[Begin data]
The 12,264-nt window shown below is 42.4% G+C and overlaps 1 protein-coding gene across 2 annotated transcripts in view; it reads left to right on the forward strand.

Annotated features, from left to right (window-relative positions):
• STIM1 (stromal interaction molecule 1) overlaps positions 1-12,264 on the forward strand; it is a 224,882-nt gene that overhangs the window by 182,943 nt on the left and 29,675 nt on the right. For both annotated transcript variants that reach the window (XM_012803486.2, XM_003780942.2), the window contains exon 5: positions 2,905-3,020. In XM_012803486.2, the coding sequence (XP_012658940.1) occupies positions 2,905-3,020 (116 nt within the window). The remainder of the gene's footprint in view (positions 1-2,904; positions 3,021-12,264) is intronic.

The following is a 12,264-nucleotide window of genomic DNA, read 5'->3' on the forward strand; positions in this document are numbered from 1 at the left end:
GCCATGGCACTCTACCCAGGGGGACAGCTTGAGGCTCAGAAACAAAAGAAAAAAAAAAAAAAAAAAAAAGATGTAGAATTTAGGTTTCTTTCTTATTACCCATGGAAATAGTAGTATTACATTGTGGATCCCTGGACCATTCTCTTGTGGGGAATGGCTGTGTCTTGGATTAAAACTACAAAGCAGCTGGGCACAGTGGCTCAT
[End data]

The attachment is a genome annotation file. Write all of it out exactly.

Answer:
The 12,264-nt window shown below is 42.4% G+C and overlaps 1 protein-coding gene across 2 annotated transcripts in view; it reads left to right on the forward strand.

Annotated features, from left to right (window-relative positions):
• STIM1 (stromal interaction molecule 1) overlaps positions 1-12,264 on the forward strand; it is a 224,882-nt gene that overhangs the window by 182,943 nt on the left and 29,675 nt on the right. For both annotated transcript variants that reach the window (XM_012803486.2, XM_003780942.2), the window contains exon 5: positions 2,905-3,020. In XM_012803486.2, the coding sequence (XP_012658940.1) occupies positions 2,905-3,020 (116 nt within the window). The remainder of the gene's footprint in view (positions 1-2,904; positions 3,021-12,264) is intronic.

The following is a 12,264-nucleotide window of genomic DNA, read 5'->3' on the forward strand; positions in this document are numbered from 1 at the left end:
GCCATGGCACTCTACCCAGGGGGACAGCTTGAGGCTCAGAAACAAAAGAAAAAAAAAAAAAAAAAAAAAGATGTAGAATTTAGGTTTCTTTCTTATTACCCATGGAAATAGTAGTATTACATTGTGGATCCCTGGACCATTCTCTTGTGGGGAATGGCTGTGTCTTGGATTAAAACTACAAAGCAGCTGGGCACAGTGGCTCAT